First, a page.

The Pirate’s Booty whips up a veritable bounty of freshly prepared pirate-themed plates. The menu proffers delectable gems such as seasoned swords ($2.99) made from thick-cut, skin-on potatoes, and such specialties as the pirate hook ($1.75 each, or five for $7.99), a bacon-wrapped, deep-fried jalapeño stuffed with sausage and cheese. Tattoo a tongue with the specially seasoned Blackbeard’s burger ($6.99) or the Peg Leg chop ($7.95), a tender, batter-fried boneless pork chop. Patrons who sail in with the sunrise can tuck into breakfast plates, such as cinnamon french toast sprinkled with powdered sugar ($3.50) or the Jolly Roger ($2.25), a cheese-topped, oversized muffin filled with eggs and sausage, known to strike hunger into sailors when flown aloft from a ship's mast.
Behind a distinctive pink-and-purple-painted storefront, Blend of Buckroe's baristas brew individual cups of coffee and espresso drinks. The fledgling cafe enchanted the palate of an Examiner.com reporter, who heralded the shop's selection of light and dark roasts as "delightfully smooth" and "satisfying". Mugs of macchiato and mocha partner with plates of pastries and quiche on the simple café menu, augmented by sumptuous spoonfuls of ice cream. Artwork dangles from the purple walls of the WiFi-saturated seating area, and colorful couch cushions, old-fashioned benches, and an antique barbershop chair nestle patrons as they flip through magazines or compose lengthy sonnets to their favorite Supreme Court justice.
Created by a Le Cordon Bleu-trained chef, Entrée Vous composes gourmet meals that can be served whenever hunger calls, eliminating the boring, time-consuming parts of cooking. Two regular-sized entrees serve about 2–3 diners each. Satiate with skewers of luau pork: tangy-glazed chunks of pork alternating with sweet pineapple and red peppers ($15.49). Health-conscious eaters can choose Tuscan-grilled shrimp, whose succulent tails are marinated in basil, garlic, and olive oil ($14.49). Entrée Vous's ready-to-go side dishes include succotash ($7.99), feta five-bean salad ($7.99), and creamy cheddar-cheese macaroni made with elbow pasta ($8.99).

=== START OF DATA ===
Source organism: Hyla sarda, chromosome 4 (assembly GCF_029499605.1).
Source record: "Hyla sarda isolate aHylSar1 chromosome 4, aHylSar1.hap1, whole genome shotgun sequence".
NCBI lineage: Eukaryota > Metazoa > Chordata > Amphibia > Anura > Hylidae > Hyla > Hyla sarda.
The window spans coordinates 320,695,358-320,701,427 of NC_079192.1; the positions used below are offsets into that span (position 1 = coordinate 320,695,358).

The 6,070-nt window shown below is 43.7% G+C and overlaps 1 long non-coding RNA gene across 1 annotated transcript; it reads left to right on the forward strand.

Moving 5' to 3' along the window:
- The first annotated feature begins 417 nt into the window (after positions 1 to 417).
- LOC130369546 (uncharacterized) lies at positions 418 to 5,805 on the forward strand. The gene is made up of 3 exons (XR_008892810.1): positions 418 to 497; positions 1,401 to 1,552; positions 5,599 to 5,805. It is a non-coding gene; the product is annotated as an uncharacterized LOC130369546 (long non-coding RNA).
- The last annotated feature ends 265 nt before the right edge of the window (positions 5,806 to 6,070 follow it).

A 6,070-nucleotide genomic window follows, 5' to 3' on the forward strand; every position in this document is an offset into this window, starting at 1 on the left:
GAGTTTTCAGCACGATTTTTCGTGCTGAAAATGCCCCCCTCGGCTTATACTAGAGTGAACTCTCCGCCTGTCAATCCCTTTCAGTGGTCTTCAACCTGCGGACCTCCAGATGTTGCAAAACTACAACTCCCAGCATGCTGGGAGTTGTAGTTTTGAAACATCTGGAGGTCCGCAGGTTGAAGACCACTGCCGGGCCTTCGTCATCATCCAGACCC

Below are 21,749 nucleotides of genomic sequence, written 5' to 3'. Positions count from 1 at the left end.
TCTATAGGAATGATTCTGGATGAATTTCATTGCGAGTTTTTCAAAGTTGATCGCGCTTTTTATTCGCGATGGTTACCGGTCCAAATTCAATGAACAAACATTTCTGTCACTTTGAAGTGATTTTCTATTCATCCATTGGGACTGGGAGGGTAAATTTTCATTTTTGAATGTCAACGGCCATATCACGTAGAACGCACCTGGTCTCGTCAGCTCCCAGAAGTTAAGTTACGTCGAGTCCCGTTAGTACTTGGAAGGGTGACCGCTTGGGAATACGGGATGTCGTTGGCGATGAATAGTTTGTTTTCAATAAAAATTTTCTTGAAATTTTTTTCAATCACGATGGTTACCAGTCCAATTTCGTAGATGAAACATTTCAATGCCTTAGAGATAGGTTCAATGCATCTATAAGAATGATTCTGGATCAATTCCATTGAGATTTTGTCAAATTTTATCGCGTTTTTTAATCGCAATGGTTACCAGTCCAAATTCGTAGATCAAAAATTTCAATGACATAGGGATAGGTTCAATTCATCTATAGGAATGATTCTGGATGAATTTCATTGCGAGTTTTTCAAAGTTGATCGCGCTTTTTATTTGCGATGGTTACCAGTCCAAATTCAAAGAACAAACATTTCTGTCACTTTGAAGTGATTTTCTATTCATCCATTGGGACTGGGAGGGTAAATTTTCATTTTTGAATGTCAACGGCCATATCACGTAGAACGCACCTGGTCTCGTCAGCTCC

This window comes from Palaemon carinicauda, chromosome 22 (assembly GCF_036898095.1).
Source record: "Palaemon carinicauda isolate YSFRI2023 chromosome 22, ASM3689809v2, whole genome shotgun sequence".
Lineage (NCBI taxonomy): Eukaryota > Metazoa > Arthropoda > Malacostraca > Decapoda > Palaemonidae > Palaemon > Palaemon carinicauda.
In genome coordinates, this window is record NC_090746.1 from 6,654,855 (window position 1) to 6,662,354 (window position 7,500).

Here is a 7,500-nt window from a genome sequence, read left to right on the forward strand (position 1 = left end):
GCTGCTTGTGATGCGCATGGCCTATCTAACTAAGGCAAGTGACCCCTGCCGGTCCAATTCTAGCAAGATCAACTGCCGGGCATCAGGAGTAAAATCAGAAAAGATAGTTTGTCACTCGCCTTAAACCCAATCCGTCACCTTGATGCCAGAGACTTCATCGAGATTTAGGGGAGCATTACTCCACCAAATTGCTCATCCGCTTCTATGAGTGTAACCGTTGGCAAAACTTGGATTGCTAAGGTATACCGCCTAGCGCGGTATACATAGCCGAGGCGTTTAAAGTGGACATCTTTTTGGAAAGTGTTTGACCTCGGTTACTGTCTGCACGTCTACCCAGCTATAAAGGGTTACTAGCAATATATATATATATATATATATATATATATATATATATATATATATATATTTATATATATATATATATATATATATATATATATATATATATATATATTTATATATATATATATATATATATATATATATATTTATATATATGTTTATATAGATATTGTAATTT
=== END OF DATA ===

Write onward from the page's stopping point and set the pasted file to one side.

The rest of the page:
Perhaps it’s the dining room’s glittering chandeliers that make diners feel as though they’ve stepped back in time, or maybe it’s the silver tea sets displayed atop baroque-style tables that bring to mind a bygone era. Though it’s difficult to single out the one element of First Ladies Tea Parlor that transports diners to the past, it’s evident that owner KJ Jordan has realized her vision. KJ’s passion for all things old-timey manifests itself in the parlor’s varied schedule of events, from historic fashion shows and presentations by authors and historical interpreters to speakeasy dinners that keep the spirit of the 1920s alive via live jazz and free admission for ghosts. Away from the sun-dappled dining room, chef Gabby Bauman and her culinary crew bustle about the kitchen whipping up light lunches featuring entrees named after first ladies, including the Lady Dolley sandwich filled with roasted turkey and avocado and the Lady Betty salad dappled with salmon fillet and apricot-ginger dressing.
"Fisherman can place their orders, no matter what time during the morning. It's not abnormal for me to go up at 6 a.m. and deliver sandwiches," says general manager Kathy. With Kathy's boat right there on the marina, it seems that she has never known anything different—crafting homemade mac, coleslaw, and potato salad only steps from Chesapeake Bay. But it started only a few years ago. Vinings Landing Marina caught wind of the popularity of Kathy's deli in town and decided to pay her a visit. "They had a space available and asked me if I'd set up shop," Kathy says. "And, well—I love boating." Her start dovetailed nicely with a full renovation that bestowed the place with new tile floors, new walls, and hardwood tables, but a big selling point for Kathy was the outdoor patio to the Marina. "Here people can pop in by car, by boat, or by foot. It's very accessible." During winter months, regular fisherman and new guests alike stop in for her lunch offerings of made-to-order deli and breakfast sandwiches. As the calendar turns to April, warmer weather unleashes acoustic Fridays, as well as a few other pleasant surprises not dissimilar to hearing James Taylor sing at a Metallica concert. "The menu becomes more expansive," she says. "Burgers for dinner—also tuna salad, chicken salad, egg salad. I know the winter menu says just chips. But in summer, we'll roll out the fries.”
The aroma of freshly roasted coffee beans lures passersby into Bean There Coffeehouse's two locations, where baristas reenergize sluggish bodies with a menu cascading with traditional brews and seasonal espresso beverages. The coffee shops' thoroughly vetted beans are plucked from the top 20% rated throughout the world, with special attention paid to the country of origin, the altitude, and the astrological sign of each bean. Serving up flavorful coffee is their top priority, and the staff also cultivates a homey, neighborhood feel at each establishment, welcoming guests to events such as coffee tastings, dessert pairings, and poetry slams.